October 10, 2007 / 5:50 AM / 11 years ago

Fox reviving failed sitcom as a cartoon

LOS ANGELES (Hollywood Reporter) - Fox is stocking up on dysfunctional animated families for next season, including a project about the unluckiest family in the world.

If that sounds familiar, it is. The network is developing a cartoon version of “The Pitts,” a sitcom that aired for four weeks in March 2003 before being canceled.

But its creators, “Simpsons” veteran Mike Scully and his wife, Julie Thacker-Scully, never lost faith in the project and kept bringing it back in pitch meetings.

“It will be a new show to America, because so few people saw it outside of our immediate family,” Scully said. “It’s a show we’ve always been very fond of.”

The idea of making “Pitts” a cartoon first came up in the writers’ room of the original series.

“It was so close to a cartoon, so we were talking how much easier it would be to execute it if it were animated,” recalled Scully, who described the 2-D series as “‘The Simpsons’ Halloween episode every week.”

Fox has ordered two scripts, and is casting the project for a table read. If that goes well, “Pitts” will be ordered straight to series, bypassing the lengthy development process.

Scully hopes the “Pitts” resurrection will inspire other TV producers. “Maybe it will set a precedent for canceled live-action series,” he said. “Maybe next year ‘Studio 60’ will come back as a cartoon.”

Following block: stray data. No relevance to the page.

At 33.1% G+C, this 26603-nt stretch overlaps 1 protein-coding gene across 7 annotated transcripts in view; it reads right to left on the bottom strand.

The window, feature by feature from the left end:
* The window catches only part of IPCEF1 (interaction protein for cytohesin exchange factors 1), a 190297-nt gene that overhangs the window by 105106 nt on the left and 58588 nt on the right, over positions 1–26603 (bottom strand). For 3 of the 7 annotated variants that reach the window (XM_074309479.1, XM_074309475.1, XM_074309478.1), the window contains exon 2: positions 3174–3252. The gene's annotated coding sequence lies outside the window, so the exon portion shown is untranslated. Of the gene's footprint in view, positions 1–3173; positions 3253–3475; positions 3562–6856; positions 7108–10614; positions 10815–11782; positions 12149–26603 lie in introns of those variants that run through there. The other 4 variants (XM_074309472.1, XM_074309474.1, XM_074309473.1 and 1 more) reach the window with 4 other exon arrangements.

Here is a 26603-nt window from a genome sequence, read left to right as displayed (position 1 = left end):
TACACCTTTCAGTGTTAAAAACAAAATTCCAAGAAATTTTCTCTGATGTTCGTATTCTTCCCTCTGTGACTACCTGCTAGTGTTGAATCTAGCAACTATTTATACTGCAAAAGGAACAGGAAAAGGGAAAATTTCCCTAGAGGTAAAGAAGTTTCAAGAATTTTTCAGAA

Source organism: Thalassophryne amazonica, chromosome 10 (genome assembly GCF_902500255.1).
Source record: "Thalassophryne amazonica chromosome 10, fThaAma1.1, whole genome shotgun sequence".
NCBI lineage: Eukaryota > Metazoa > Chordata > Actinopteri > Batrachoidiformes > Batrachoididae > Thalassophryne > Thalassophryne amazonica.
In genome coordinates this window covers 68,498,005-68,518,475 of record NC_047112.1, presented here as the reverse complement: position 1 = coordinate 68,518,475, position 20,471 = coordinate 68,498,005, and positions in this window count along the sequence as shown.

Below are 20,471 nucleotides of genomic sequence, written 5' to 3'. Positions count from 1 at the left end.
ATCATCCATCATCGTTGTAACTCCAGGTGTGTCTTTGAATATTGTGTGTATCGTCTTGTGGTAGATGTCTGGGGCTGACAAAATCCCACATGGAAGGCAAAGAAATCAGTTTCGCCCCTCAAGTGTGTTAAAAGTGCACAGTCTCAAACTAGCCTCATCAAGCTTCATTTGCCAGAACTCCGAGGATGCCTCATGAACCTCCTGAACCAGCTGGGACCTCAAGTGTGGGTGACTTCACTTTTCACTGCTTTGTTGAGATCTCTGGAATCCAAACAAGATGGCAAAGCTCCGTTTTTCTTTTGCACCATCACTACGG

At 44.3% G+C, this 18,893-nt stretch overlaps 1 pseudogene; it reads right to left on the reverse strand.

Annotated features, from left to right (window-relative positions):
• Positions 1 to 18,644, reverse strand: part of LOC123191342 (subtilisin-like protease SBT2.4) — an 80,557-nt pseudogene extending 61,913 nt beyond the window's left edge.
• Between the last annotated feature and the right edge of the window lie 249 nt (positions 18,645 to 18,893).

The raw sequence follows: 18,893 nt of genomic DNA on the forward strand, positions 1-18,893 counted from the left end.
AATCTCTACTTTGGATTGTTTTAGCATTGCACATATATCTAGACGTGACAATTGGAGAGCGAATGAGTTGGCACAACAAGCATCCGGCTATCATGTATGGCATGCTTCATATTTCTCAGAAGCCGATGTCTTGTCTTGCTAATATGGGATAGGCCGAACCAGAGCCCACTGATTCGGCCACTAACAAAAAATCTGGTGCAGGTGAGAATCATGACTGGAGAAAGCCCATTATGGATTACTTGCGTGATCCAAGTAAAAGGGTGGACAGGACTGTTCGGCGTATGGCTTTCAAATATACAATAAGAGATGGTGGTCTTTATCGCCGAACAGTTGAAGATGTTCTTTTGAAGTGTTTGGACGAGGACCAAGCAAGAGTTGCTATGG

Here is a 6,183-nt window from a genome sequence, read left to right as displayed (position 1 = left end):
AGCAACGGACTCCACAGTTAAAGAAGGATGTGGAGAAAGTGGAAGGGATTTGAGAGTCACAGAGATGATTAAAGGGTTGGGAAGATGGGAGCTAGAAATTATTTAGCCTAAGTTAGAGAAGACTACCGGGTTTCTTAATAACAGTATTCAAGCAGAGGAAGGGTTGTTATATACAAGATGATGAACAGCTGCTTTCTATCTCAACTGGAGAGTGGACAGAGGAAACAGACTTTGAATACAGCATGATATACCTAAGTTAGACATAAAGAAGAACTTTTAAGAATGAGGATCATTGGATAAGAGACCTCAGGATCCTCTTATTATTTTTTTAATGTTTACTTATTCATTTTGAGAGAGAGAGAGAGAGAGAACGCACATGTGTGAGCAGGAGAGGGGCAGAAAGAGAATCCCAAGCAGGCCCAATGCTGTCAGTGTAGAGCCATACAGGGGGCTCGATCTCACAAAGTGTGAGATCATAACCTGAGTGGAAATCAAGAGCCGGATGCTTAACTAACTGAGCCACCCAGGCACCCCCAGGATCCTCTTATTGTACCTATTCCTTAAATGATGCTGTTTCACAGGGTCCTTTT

As for the other projects:

- “Relative Insanity” centers on a twentysomething guy who is trying to establish his life but is constantly sidetracked by the mishaps and adventures of his crazy family. It is executive produced by Jack Black, and written by Justin Roiland.

- “Mothballs” is about the Westings, a family that lives in the nursing home it owns and operates. The show begins with the family’s uptight patriarch and nursing home owner forced to place his vivacious estranged father into his tightly run facility. It comes from Matt Silverstein and Dave Jeser.

Last year, Fox stepped up its efforts to find a companion animated series to its Sunday night series “The Simpsons,” “Family Guy,” “American Dad!” and “King of the Hill.” The network ordered three animated presentations, but none made the cut to series.

Reuters/Hollywood Reporter

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